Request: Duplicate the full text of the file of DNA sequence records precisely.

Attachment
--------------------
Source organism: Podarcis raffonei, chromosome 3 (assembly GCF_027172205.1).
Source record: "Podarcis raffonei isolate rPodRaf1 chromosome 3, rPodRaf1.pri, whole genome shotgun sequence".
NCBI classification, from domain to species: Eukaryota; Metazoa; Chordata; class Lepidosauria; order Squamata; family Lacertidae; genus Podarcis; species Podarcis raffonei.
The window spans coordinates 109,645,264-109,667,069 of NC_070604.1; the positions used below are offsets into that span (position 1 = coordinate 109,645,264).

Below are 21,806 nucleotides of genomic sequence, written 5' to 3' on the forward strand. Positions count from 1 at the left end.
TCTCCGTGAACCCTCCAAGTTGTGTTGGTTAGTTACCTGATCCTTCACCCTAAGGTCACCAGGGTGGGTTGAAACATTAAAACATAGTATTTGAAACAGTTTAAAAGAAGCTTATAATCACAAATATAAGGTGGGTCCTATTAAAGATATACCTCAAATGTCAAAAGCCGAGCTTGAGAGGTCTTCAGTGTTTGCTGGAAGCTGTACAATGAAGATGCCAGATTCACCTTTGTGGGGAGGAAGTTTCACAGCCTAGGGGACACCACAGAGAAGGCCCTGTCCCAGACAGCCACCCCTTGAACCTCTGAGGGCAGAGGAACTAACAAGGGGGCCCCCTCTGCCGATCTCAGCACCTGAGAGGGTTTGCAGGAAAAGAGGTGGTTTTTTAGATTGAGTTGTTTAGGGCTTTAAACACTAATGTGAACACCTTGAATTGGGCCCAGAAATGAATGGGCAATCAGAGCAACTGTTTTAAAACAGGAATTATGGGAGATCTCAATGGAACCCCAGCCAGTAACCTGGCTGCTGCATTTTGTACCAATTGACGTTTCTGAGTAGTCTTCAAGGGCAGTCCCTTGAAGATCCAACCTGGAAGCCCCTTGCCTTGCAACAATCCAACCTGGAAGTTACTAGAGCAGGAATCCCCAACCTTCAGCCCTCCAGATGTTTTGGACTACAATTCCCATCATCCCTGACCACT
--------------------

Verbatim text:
Source organism: Podarcis raffonei, chromosome 3 (assembly GCF_027172205.1).
Source record: "Podarcis raffonei isolate rPodRaf1 chromosome 3, rPodRaf1.pri, whole genome shotgun sequence".
NCBI classification, from domain to species: Eukaryota; Metazoa; Chordata; class Lepidosauria; order Squamata; family Lacertidae; genus Podarcis; species Podarcis raffonei.
The window spans coordinates 109,645,264-109,667,069 of NC_070604.1; the positions used below are offsets into that span (position 1 = coordinate 109,645,264).

Below are 21,806 nucleotides of genomic sequence, written 5' to 3' on the forward strand. Positions count from 1 at the left end.
TCTCCGTGAACCCTCCAAGTTGTGTTGGTTAGTTACCTGATCCTTCACCCTAAGGTCACCAGGGTGGGTTGAAACATTAAAACATAGTATTTGAAACAGTTTAAAAGAAGCTTATAATCACAAATATAAGGTGGGTCCTATTAAAGATATACCTCAAATGTCAAAAGCCGAGCTTGAGAGGTCTTCAGTGTTTGCTGGAAGCTGTACAATGAAGATGCCAGATTCACCTTTGTGGGGAGGAAGTTTCACAGCCTAGGGGACACCACAGAGAAGGCCCTGTCCCAGACAGCCACCCCTTGAACCTCTGAGGGCAGAGGAACTAACAAGGGGGCCCCCTCTGCCGATCTCAGCACCTGAGAGGGTTTGCAGGAAAAGAGGTGGTTTTTTAGATTGAGTTGTTTAGGGCTTTAAACACTAATGTGAACACCTTGAATTGGGCCCAGAAATGAATGGGCAATCAGAGCAACTGTTTTAAAACAGGAATTATGGGAGATCTCAATGGAACCCCAGCCAGTAACCTGGCTGCTGCATTTTGTACCAATTGACGTTTCTGAGTAGTCTTCAAGGGCAGTCCCTTGAAGATCCAACCTGGAAGCCCCTTGCCTTGCAACAATCCAACCTGGAAGTTACTAGAGCAGGAATCCCCAACCTTCAGCCCTCCAGATGTTTTGGACTACAATTCCCATCATCCCTGACCACT